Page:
GNOME vs Ubuntu
With today’s release of Ubuntu 11.04, Ubuntu has officially diverged from the default GNOME.
For those of you who don’t know, in the open source software world (free software) there is no single company that does everything. In Windows, Microsoft creates everything (with possible exceptions of codecs etc..). Apple is sort of a merge of the two. It has a lot of proprietary software, but has also taken a lot from the open source community (X.org, KTHML, CUPS, GCC, openSSH, etc..)
While Ubuntu is a complete operating system, Canonical (creators of Ubuntu) write relatively little code. Sure, they have a few special things in it, but, unlike Apple and Microsoft, they get all of their code from what is called ‘upstream.’ Upstream refers to software developers who write complete program that are then included in operating systems. For example. Firefox is an upstream. Downstream in this case is Ubuntu. People who use Ubuntu aren’t getting Firefox directly from Mozilla. They receive it from the downstream, Ubuntu. If the Ubuntu developers find a bug in Firefox, they can either report it upstream (to Mozilla), or, hopefully, try to fix it and submit a patch (also to upstream). Then, when Mozilla fix the issue, or accept the patch, they will release a new build of Firefox, and here comes the magic…. All downstream people will get the improvement. This includes all Linux distributions, but also the official Windows and Mac builds of Firefox. Sounds great right? The code is fixed once, and the benefits are reaped by all. This is precisely why open source works. Why reinvent the wheel. All of the above also goes for the other software in Ubuntu: the Linux kernel, OpenOffice (though now it’s Libreoffice), GIMP, VLC and of course, GNOME.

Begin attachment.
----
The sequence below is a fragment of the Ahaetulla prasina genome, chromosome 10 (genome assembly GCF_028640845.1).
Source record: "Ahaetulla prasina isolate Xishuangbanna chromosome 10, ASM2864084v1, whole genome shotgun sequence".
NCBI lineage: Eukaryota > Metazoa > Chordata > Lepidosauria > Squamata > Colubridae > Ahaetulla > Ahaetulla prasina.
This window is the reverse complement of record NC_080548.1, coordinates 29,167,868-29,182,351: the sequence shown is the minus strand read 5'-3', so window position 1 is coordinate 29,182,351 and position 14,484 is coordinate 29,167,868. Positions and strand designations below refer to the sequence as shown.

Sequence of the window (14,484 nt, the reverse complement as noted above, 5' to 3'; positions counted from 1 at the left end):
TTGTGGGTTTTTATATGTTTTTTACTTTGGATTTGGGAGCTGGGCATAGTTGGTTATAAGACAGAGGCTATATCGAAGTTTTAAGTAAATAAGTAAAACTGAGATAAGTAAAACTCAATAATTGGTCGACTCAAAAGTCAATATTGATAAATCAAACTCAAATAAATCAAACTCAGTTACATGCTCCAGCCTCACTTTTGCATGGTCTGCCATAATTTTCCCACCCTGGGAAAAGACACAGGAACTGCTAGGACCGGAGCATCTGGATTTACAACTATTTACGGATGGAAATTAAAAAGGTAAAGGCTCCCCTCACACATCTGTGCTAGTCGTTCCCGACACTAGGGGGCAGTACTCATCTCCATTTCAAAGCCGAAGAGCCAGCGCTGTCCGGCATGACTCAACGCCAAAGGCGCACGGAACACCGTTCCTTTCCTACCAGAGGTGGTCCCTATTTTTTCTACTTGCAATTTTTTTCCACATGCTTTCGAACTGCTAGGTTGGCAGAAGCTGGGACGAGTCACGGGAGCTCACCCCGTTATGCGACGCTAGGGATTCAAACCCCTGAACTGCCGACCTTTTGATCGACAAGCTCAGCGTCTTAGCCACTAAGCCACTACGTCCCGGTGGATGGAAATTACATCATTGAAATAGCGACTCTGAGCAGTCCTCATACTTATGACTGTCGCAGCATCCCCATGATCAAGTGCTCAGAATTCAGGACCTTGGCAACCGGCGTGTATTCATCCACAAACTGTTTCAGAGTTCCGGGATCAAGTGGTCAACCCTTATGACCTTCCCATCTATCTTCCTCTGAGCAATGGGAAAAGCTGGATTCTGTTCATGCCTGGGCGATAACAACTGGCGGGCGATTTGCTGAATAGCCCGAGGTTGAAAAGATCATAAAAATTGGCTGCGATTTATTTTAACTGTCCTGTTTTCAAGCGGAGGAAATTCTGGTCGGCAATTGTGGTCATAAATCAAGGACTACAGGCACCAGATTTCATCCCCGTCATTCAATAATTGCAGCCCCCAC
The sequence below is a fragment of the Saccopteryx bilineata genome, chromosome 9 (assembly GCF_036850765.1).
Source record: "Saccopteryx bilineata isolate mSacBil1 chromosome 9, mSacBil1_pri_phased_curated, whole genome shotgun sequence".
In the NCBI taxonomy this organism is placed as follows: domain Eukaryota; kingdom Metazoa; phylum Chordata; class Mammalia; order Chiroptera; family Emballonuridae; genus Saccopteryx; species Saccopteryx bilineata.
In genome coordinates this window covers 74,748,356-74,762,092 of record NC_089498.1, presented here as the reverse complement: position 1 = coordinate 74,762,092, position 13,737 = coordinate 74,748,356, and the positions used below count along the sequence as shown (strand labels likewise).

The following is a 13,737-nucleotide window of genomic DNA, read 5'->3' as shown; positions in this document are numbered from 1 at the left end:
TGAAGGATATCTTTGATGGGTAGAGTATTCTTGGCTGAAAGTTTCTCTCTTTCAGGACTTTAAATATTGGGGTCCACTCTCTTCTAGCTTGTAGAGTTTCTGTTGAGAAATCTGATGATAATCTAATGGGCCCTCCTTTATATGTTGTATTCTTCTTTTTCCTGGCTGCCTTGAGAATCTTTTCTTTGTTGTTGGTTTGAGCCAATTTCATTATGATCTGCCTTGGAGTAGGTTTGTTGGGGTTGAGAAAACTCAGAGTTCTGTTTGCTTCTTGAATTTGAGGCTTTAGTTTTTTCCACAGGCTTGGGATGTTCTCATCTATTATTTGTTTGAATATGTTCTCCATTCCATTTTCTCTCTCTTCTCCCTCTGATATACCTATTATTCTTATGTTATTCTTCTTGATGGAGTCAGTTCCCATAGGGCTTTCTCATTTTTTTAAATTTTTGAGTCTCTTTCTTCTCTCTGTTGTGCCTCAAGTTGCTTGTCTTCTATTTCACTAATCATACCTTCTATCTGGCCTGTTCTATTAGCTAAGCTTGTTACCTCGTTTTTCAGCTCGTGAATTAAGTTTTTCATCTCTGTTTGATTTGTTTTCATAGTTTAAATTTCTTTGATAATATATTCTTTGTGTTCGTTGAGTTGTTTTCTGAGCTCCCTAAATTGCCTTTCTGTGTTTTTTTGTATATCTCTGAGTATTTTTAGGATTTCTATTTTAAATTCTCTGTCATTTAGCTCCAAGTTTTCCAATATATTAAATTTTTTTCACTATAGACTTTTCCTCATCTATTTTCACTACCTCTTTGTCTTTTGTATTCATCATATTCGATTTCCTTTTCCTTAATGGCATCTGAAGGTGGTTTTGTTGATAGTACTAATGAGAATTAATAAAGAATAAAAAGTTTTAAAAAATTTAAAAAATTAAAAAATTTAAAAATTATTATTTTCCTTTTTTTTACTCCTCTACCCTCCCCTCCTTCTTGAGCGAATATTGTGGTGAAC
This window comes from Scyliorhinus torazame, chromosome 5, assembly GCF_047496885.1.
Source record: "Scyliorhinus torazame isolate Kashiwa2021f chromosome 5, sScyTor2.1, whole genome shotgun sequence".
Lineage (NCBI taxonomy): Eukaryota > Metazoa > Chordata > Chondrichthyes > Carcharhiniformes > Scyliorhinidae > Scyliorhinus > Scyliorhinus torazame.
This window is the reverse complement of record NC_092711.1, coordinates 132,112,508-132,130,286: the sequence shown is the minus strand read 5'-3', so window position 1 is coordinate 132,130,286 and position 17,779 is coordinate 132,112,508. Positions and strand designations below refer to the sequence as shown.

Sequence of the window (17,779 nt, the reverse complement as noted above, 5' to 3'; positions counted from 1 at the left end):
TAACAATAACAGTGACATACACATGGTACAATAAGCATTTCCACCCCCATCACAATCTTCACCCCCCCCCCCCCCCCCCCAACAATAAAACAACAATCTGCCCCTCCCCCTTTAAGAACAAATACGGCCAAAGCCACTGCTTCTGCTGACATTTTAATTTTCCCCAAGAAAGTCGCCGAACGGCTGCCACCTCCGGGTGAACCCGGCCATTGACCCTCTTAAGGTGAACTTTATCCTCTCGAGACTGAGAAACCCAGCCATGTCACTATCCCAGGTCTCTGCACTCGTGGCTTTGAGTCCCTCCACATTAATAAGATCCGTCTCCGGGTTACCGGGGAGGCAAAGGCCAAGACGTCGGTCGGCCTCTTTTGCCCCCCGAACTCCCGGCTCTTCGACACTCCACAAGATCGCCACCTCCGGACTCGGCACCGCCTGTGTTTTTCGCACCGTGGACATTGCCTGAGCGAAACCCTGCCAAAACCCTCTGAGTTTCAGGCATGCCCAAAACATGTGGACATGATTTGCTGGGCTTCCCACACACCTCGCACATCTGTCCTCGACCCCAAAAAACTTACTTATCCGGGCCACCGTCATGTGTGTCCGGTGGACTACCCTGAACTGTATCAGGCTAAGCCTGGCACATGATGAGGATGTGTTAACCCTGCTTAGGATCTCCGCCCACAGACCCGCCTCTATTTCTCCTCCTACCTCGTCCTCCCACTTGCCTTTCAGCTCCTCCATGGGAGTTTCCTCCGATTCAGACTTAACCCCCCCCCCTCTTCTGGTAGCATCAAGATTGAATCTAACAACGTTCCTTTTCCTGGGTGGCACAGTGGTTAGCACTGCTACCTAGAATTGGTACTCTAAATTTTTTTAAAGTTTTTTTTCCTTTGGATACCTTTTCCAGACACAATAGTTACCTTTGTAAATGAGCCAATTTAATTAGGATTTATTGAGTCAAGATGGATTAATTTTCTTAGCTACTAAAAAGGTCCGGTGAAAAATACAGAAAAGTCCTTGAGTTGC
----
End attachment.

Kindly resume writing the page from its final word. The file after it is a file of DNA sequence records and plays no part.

GNOME plays a huge part of Ubuntu. GNOME is a desktop environment/graphical user interface. By using GNOME, Ubuntu essentially gets a bunch of its code for free. That’s precisely why it was a bit strange that they announced that they’d be replacing a big piece of GNOME with their own in-house Unity. There are many reasons for this, but the majority are philosophical differences of opinion. Basically they wanted a little more control. Sure, there’s more competition now, which can be good, but it means there are less open source developers working together.
There are obviously quite a lot of similarities, and they both require hardware acceleration. It’s certainly a good time to be a Linux user. GNU/Linux distributions are now not just about stable and secure, they’re also about pretty! I have been using Arch Linux for a while now, which means I’m using GNOME3. I’m sure Unity will be available in one of the community repositories, but for this I think I’d rather put my trust in the original upstream.